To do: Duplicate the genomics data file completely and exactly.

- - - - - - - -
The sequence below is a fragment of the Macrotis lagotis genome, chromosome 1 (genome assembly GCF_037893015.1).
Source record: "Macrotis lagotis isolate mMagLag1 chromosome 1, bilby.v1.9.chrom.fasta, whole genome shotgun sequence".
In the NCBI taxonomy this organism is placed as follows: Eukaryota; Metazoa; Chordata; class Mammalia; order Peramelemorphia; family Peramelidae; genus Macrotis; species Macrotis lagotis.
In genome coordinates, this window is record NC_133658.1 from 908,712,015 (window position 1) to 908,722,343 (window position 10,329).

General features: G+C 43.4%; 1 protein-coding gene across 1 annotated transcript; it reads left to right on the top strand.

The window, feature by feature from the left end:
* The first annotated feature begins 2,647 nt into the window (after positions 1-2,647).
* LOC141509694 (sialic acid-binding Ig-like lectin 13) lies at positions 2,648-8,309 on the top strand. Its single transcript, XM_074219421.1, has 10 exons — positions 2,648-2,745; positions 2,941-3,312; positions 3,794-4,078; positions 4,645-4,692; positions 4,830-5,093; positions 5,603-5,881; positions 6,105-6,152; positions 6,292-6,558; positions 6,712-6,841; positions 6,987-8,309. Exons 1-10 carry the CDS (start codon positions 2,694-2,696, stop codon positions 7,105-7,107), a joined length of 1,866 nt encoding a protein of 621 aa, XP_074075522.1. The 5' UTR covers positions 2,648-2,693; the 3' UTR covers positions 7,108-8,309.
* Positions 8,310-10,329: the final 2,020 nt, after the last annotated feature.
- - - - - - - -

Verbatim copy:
The sequence below is a fragment of the Macrotis lagotis genome, chromosome 1 (genome assembly GCF_037893015.1).
Source record: "Macrotis lagotis isolate mMagLag1 chromosome 1, bilby.v1.9.chrom.fasta, whole genome shotgun sequence".
In the NCBI taxonomy this organism is placed as follows: Eukaryota; Metazoa; Chordata; class Mammalia; order Peramelemorphia; family Peramelidae; genus Macrotis; species Macrotis lagotis.
In genome coordinates, this window is record NC_133658.1 from 908,712,015 (window position 1) to 908,722,343 (window position 10,329).

General features: G+C 43.4%; 1 protein-coding gene across 1 annotated transcript; it reads left to right on the top strand.

The window, feature by feature from the left end:
* The first annotated feature begins 2,647 nt into the window (after positions 1-2,647).
* LOC141509694 (sialic acid-binding Ig-like lectin 13) lies at positions 2,648-8,309 on the top strand. Its single transcript, XM_074219421.1, has 10 exons — positions 2,648-2,745; positions 2,941-3,312; positions 3,794-4,078; positions 4,645-4,692; positions 4,830-5,093; positions 5,603-5,881; positions 6,105-6,152; positions 6,292-6,558; positions 6,712-6,841; positions 6,987-8,309. Exons 1-10 carry the CDS (start codon positions 2,694-2,696, stop codon positions 7,105-7,107), a joined length of 1,866 nt encoding a protein of 621 aa, XP_074075522.1. The 5' UTR covers positions 2,648-2,693; the 3' UTR covers positions 7,108-8,309.
* Positions 8,310-10,329: the final 2,020 nt, after the last annotated feature.